In Victoria Australia, this piece of legislation exists:


An authorised officer may direct a person to leave or not to enter the Parliamentary precincts if the authorised officer believes on reasonable grounds that the direction is necessary for the good order and security of the Parliamentary precincts.

My question is, under Victorian or relevant Australian law, what constitutes "reasonable grounds" and what does "good order" mean?

My other question is, can this law be used in a preemptive manner in that an "authorised officer" may give directions based on the past behaviour of the directee in unrelated circumstances outside of parliamentary grounds?


It has a common meaning across Australia

“Reasonable grounds” requires the existence of facts which are sufficient to induce that state of mind (e.g. belief, suspicion) in a reasonable person (George v Rockett (1990) 170 CLR 104; Walsh v Loughnan [1991] 2 VR 351).

So, the officer must have the state of mind "that the direction is necessary for the good order and security of the Parliamentary precincts" and that a reasonable person in their position would also have arrived at that state of mind.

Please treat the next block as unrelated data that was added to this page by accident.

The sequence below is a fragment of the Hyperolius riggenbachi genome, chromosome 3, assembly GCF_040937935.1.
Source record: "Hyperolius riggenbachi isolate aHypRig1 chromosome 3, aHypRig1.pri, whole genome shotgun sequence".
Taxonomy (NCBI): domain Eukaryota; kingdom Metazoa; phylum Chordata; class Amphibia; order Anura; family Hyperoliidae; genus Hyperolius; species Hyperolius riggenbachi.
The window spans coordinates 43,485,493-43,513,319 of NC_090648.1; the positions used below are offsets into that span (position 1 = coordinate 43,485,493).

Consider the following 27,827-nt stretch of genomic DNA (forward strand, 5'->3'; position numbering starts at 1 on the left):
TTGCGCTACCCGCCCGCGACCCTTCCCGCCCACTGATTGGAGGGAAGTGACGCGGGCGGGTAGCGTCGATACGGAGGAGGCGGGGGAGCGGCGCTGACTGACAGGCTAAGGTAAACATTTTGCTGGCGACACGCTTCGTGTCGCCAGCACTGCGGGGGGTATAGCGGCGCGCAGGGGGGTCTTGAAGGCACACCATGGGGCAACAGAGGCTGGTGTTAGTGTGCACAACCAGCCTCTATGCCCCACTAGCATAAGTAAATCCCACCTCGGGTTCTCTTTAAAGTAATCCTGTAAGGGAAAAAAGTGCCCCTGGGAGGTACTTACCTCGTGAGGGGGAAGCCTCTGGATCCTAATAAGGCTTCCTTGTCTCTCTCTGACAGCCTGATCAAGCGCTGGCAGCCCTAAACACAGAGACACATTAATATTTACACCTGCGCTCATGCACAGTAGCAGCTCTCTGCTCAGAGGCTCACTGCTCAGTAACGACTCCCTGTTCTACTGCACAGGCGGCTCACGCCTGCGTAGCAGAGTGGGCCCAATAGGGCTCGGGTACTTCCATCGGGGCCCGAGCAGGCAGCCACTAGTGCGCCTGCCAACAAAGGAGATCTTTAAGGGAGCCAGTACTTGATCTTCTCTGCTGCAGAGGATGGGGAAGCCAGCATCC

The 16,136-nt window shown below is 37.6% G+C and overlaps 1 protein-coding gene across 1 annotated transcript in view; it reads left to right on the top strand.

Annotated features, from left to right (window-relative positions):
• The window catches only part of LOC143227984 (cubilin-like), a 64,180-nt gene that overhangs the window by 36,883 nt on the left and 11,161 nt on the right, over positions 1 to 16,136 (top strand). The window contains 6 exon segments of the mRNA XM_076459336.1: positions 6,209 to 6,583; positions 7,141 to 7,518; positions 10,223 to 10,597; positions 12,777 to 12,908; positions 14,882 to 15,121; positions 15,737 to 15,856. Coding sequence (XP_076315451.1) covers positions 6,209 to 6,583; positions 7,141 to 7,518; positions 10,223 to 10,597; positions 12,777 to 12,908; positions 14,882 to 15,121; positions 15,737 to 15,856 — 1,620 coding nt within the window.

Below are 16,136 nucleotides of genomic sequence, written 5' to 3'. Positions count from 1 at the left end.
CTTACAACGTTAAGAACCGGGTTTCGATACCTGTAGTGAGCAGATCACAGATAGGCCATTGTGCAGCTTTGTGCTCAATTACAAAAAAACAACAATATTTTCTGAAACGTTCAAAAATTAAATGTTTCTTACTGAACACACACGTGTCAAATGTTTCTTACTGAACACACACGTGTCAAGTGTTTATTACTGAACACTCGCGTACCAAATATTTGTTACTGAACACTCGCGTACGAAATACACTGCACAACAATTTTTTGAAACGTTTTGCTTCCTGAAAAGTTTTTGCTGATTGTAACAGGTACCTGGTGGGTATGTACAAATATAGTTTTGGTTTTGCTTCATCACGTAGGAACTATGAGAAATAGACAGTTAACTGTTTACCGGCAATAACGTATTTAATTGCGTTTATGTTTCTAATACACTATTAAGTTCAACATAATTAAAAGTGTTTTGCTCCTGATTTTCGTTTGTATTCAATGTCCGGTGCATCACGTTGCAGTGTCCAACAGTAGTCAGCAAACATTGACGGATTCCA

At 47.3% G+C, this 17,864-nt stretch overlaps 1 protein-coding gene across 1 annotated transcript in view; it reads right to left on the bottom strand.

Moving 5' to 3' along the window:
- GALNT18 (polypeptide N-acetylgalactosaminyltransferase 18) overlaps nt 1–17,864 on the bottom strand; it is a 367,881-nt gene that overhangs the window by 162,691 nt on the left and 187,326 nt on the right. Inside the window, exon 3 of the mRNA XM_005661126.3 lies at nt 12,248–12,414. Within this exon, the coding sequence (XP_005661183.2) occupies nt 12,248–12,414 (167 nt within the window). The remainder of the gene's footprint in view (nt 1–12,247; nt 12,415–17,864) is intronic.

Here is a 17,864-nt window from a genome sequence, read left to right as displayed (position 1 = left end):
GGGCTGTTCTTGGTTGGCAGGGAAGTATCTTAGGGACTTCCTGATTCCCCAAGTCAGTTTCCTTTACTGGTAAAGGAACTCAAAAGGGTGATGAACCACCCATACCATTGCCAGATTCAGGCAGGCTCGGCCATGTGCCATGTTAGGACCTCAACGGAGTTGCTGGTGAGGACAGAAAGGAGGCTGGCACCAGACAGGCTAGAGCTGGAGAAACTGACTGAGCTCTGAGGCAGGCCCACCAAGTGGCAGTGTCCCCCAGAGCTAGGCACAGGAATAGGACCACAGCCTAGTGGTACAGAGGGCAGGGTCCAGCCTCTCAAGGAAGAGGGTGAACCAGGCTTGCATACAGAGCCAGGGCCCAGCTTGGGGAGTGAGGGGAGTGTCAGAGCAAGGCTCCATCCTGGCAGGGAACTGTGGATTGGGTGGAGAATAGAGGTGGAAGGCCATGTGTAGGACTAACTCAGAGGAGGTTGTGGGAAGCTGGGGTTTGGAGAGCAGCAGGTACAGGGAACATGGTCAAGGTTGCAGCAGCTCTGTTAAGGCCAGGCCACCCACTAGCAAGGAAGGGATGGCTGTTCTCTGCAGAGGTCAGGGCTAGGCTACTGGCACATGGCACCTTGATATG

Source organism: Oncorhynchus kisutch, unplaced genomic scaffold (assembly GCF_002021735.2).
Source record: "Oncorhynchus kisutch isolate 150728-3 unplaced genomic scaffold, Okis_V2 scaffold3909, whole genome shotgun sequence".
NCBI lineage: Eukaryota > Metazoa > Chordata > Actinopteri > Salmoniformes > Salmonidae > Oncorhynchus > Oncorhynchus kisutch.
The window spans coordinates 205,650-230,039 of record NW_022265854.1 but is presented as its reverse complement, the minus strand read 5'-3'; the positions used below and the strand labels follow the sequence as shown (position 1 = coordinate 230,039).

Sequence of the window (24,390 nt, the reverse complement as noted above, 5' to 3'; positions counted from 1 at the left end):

“Good order” means able to function normally.

The directive can clearly be preemptive because the instruction can be to "not enter".

  • 2
    What is "good order" the opposite of "disorder"? – Jasen Feb 18 at 12:03
  • In the last resort, "reasonable grounds" are whatever a jury thinks are the normal English meaning of the word "reasonable". – alephzero Feb 18 at 15:41
  • Thank you for your answer Dale, would you be able to update it based on the edit I made to my last question? Thank you. – Rstew Feb 18 at 15:44
  • "Good order" means that Australia trusts its police to do the right thing a whole lot more than the Americans do, and always has. – ohwilleke Feb 20 at 0:34

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